HE: Upside Potential on Pork Prices with New Hog Cycle Underway, By Jim W. Huang, CFA

CME: Lean Hog (HE)

Throughout 2023, U.S. grocery shoppers find that beef prices rise rapidly. According to the National Daily Cattle and Beef report, published by the U.S. Department of Agriculture (USDA), Choice Beef averaged $290 per cwt (100 pounds) on December 8th. This represents a 16% increase year-over-year and is 21% above the 5-year average.

In the futures market, CME Live Cattle ($LE) hit bottom at $85 per cwt in April 2020 during the pandemic lockdown period. Since then, cattle prices have trended up in a straight line to top $185 by this September, before pulling back recently in Q4. Beef prices have more than doubled, while the official reading of CPI for Food and Beverage went up by only 27% in the past five years.

Fortunately, you could still find low-cost meats if you walk over to the Pork section. Based on the USDA National Daily Hog and Pork report, Hog Carcass averaged $60 per cwt last Friday. It is a whopping 29% discount comparing to the $85 price tag on the same day last year. Ham price averaged $84, which is $10 cheaper than the same period last year.

In the futures market, CME Lean Hog ($HE) tends to move up and down in a cycle averaged 2-3 years. This phenomenon is referred to as “Hog Price Cycle” or “Hog Cycle” in agricultural economics. Pork prices do not appear to be impacted by the inflation.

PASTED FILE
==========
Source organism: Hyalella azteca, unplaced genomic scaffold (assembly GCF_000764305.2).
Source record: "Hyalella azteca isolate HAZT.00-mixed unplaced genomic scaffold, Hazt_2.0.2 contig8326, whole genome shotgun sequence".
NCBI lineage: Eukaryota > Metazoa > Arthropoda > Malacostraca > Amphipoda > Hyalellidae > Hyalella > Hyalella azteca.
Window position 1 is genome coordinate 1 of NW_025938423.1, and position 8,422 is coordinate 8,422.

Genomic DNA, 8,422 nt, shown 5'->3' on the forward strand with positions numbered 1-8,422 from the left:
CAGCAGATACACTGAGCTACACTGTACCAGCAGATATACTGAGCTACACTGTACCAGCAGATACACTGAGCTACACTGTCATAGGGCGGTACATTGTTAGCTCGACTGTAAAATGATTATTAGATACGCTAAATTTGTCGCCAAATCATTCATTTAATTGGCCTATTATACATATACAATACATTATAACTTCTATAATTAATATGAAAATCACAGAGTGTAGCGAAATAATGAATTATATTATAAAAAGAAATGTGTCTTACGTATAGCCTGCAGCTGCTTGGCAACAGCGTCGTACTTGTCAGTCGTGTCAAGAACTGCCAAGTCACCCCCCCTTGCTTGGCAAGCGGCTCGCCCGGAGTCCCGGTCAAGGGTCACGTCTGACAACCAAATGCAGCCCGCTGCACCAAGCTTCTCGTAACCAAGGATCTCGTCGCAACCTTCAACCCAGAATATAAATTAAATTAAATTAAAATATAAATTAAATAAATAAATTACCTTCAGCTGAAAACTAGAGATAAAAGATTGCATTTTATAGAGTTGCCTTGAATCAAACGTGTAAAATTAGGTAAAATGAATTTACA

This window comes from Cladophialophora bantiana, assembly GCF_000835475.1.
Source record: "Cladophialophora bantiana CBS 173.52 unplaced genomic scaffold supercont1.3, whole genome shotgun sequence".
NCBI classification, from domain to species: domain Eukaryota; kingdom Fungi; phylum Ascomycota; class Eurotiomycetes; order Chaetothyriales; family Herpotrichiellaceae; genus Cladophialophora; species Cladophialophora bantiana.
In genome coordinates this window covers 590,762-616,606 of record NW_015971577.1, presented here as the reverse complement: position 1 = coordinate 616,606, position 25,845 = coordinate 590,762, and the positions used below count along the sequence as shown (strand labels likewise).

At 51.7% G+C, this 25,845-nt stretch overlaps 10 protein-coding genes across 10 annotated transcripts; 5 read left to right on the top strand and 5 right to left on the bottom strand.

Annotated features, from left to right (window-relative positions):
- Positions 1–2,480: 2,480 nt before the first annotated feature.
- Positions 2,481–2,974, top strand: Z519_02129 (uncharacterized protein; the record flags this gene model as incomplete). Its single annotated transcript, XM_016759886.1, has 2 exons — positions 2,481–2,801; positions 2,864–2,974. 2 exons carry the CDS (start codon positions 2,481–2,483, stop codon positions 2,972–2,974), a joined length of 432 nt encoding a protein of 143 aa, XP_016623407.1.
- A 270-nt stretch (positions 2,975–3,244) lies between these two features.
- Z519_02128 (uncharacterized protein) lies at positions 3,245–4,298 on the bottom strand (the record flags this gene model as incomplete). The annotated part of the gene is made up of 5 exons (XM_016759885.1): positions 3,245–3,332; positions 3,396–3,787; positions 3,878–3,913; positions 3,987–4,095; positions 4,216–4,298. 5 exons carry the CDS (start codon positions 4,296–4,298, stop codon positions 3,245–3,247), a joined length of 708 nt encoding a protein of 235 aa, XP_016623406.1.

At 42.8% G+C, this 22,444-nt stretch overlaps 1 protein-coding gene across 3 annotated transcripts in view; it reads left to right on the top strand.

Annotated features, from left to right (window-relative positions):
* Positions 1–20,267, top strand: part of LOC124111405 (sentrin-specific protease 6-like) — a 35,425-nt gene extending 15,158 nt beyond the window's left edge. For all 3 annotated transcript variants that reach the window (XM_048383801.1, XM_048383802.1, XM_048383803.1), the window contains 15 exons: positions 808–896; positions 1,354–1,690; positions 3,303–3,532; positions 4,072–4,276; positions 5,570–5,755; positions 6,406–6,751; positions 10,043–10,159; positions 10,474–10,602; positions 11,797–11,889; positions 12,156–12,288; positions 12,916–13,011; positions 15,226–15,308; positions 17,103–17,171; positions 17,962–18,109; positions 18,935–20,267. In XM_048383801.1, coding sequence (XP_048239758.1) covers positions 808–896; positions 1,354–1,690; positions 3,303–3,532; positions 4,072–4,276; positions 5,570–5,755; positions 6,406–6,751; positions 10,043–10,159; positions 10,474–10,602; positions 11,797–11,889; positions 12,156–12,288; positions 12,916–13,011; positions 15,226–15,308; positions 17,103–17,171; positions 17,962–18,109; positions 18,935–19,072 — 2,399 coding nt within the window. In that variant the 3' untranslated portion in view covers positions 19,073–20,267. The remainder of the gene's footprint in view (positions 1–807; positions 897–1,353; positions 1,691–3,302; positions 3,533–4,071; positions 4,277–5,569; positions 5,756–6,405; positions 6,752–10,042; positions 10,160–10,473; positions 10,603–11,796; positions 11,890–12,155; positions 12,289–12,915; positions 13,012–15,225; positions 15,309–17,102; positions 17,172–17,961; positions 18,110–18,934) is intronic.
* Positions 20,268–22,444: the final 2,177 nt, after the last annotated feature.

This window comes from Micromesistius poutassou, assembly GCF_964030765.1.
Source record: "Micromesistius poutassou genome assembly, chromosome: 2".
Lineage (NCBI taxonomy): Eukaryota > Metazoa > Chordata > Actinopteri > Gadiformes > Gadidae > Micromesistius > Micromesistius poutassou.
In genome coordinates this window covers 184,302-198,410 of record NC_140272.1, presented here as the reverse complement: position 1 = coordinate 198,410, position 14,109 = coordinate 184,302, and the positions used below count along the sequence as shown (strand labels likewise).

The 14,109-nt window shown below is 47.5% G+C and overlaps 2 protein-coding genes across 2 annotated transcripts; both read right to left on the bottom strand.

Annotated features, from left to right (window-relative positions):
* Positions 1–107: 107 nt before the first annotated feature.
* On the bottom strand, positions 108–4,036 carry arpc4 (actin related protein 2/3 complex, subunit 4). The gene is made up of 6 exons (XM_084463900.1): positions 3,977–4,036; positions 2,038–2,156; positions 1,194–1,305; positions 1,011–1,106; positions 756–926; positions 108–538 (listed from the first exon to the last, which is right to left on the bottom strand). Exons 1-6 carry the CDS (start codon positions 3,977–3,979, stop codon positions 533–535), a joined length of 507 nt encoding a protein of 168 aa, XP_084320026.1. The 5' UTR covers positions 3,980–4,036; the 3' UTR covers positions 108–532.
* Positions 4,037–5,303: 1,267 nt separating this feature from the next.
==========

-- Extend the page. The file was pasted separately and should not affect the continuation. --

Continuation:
The Hog Cycle

Hog cycles are the changes recurring in agriculture in the production and prices. A complete hog cycle includes successive years of increase and decrease in hog production cycle. In general, higher level of hog inventory will result in pork supply surplus, and cause hog and pork prices to fall in future months. Lower hog stock leads to pork supply shortage and will cause prices to rise.

There is a mismatch between hog production cycle and hog price cycle, because it takes time to produce hogs, from farrow to weaned pig, and from feeder pig to market pig. To complete a feedback loop, a producer first observes change in market prices, he then adjust production level accordingly. It will be 5-6 months later before the change in hog output occurs. We could describe the sequence of events in the following:

  • As producers incur loss from low price, they liquidate sows and reduce hog inventories.
  • A lower level of hog production results in a shortage of pork supply (months later).
  • Pork price goes up as supply could not meet demand.
  • Higher hog price induces producers to raise hog inventory.
  • Higher hog production results in a surplus of pork supply (months later).
  • Hog price declines due to the oversupply of pork in the market.

Sow Liquidation Could Lead to Lower Hog Supply in 2024

Iowa State University (ISU) is a leading authority in swine research. Based on the estimates put out by ISU Economics Department, a typical Farrow-to-Finish hog producer in the U.S. would have incurred losses in ten out of the last twelve months.

As shown in the table below, a producer farrowed in September 2022 would pay $129.15 in feed cost and $71.90 in nonfeed cost per hog. When he sold the hog with an average weight of 270 pounds in April 2023, he would receive $148.83 and a manure credit of $8.50, resulting in a net loss of $49.47. These steep losses average $21 per month from November 2022 to October 2023. Hog farmers may be forced to liquidate sows this winter. It could result in lower hog inventory and lower pork supply in the coming months.